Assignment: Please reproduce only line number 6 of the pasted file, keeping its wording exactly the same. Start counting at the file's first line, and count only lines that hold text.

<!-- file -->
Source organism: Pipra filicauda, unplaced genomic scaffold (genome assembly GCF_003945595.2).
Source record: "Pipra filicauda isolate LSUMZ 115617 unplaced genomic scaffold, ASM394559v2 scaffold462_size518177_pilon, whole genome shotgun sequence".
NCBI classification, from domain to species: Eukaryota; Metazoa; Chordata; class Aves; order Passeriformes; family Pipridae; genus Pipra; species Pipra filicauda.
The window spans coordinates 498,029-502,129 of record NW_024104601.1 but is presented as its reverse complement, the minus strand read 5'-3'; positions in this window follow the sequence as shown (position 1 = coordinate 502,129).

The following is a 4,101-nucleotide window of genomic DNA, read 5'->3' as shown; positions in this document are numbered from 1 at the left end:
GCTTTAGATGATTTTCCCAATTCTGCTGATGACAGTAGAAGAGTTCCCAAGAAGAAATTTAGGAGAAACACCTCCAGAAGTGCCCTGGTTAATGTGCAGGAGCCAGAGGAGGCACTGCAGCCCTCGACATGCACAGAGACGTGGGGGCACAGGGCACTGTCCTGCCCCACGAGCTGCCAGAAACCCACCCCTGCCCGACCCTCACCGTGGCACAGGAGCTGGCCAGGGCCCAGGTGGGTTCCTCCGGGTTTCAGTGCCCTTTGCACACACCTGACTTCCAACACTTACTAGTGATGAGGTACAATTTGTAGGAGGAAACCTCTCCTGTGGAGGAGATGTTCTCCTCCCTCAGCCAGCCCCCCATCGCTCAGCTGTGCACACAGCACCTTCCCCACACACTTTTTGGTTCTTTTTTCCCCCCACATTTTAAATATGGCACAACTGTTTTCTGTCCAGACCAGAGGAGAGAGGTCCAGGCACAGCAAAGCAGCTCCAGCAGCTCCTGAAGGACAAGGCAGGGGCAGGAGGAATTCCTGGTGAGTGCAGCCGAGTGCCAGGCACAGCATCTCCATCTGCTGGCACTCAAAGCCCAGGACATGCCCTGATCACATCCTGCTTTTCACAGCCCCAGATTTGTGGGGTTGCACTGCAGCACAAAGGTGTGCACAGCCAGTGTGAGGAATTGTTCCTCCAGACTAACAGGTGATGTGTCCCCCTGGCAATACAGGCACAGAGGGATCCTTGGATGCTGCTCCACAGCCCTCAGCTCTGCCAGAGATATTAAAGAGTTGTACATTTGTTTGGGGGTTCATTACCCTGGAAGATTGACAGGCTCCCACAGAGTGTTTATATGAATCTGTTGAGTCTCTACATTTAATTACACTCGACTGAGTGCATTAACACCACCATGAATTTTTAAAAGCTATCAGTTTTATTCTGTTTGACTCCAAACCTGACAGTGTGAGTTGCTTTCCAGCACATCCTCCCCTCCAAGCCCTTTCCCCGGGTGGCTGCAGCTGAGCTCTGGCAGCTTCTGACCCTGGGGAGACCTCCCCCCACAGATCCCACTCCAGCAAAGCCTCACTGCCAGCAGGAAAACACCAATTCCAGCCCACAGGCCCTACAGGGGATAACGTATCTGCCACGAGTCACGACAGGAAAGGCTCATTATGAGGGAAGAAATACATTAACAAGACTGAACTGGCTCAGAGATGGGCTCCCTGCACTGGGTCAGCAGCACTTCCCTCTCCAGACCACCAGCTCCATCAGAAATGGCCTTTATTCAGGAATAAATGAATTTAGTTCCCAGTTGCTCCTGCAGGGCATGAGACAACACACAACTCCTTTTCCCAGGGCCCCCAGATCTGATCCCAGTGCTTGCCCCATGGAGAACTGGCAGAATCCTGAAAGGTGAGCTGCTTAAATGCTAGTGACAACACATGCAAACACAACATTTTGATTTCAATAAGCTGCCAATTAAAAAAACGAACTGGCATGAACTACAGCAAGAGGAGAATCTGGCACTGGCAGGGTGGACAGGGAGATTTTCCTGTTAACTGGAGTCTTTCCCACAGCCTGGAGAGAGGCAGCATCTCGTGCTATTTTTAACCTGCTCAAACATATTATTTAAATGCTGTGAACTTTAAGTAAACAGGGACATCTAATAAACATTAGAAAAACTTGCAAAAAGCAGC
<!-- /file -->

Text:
GCTTTAGATGATTTTCCCAATTCTGCTGATGACAGTAGAAGAGTTCCCAAGAAGAAATTTAGGAGAAACACCTCCAGAAGTGCCCTGGTTAATGTGCAGGAGCCAGAGGAGGCACTGCAGCCCTCGACATGCACAGAGACGTGGGGGCACAGGGCACTGTCCTGCCCCACGAGCTGCCAGAAACCCACCCCTGCCCGACCCTCACCGTGGCACAGGAGCTGGCCAGGGCCCAGGTGGGTTCCTCCGGGTTTCAGTGCCCTTTGCACACACCTGACTTCCAACACTTACTAGTGATGAGGTACAATTTGTAGGAGGAAACCTCTCCTGTGGAGGAGATGTTCTCCTCCCTCAGCCAGCCCCCCATCGCTCAGCTGTGCACACAGCACCTTCCCCACACACTTTTTGGTTCTTTTTTCCCCCCACATTTTAAATATGGCACAACTGTTTTCTGTCCAGACCAGAGGAGAGAGGTCCAGGCACAGCAAAGCAGCTCCAGCAGCTCCTGAAGGACAAGGCAGGGGCAGGAGGAATTCCTGGTGAGTGCAGCCGAGTGCCAGGCACAGCATCTCCATCTGCTGGCACTCAAAGCCCAGGACATGCCCTGATCACATCCTGCTTTTCACAGCCCCAGATTTGTGGGGTTGCACTGCAGCACAAAGGTGTGCACAGCCAGTGTGAGGAATTGTTCCTCCAGACTAACAGGTGATGTGTCCCCCTGGCAATACAGGCACAGAGGGATCCTTGGATGCTGCTCCACAGCCCTCAGCTCTGCCAGAGATATTAAAGAGTTGTACATTTGTTTGGGGGTTCATTACCCTGGAAGATTGACAGGCTCCCACAGAGTGTTTATATGAATCTGTTGAGTCTCTACATTTAATTACACTCGACTGAGTGCATTAACACCACCATGAATTTTTAAAAGCTATCAGTTTTATTCTGTTTGACTCCAAACCTGACAGTGTGAGTTGCTTTCCAGCACATCCTCCCCTCCAAGCCCTTTCCCCGGGTGGCTGCAGCTGAGCTCTGGCAGCTTCTGACCCTGGGGAGACCTCCCCCCACAGATCCCACTCCAGCAAAGCCTCACTGCCAGCAGGAAAACACCAATTCCAGCCCACAGGCCCTACAGGGGATAACGTATCTGCCACGAGTCACGACAGGAAAGGCTCATTATGAGGGAAGAAATACATTAACAAGACTGAACTGGCTCAGAGATGGGCTCCCTGCACTGGGTCAGCAGCACTTCCCTCTCCAGACCACCAGCTCCATCAGAAATGGCCTTTATTCAGGAATAAATGAATTTAGTTCCCAGTTGCTCCTGCAGGGCATGAGACAACACACAACTCCTTTTCCCAGGGCCCCCAGATCTGATCCCAGTGCTTGCCCCATGGAGAACTGGCAGAATCCTGAAAGGTGAGCTGCTTAAATGCTAGTGACAACACATGCAAACACAACATTTTGATTTCAATAAGCTGCCAATTAAAAAAACGAACTGGCATGAACTACAGCAAGAGGAGAATCTGGCACTGGCAGGGTGGACAGGGAGATTTTCCTGTTAACTGGAGTCTTTCCCACAGCCTGGAGAGAGGCAGCATCTCGTGCTATTTTTAACCTGCTCAAACATATTATTTAAATGCTGTGAACTTTAAGTAAACAGGGACATCTAATAAACATTAGAAAAACTTGCAAAAAGCAGC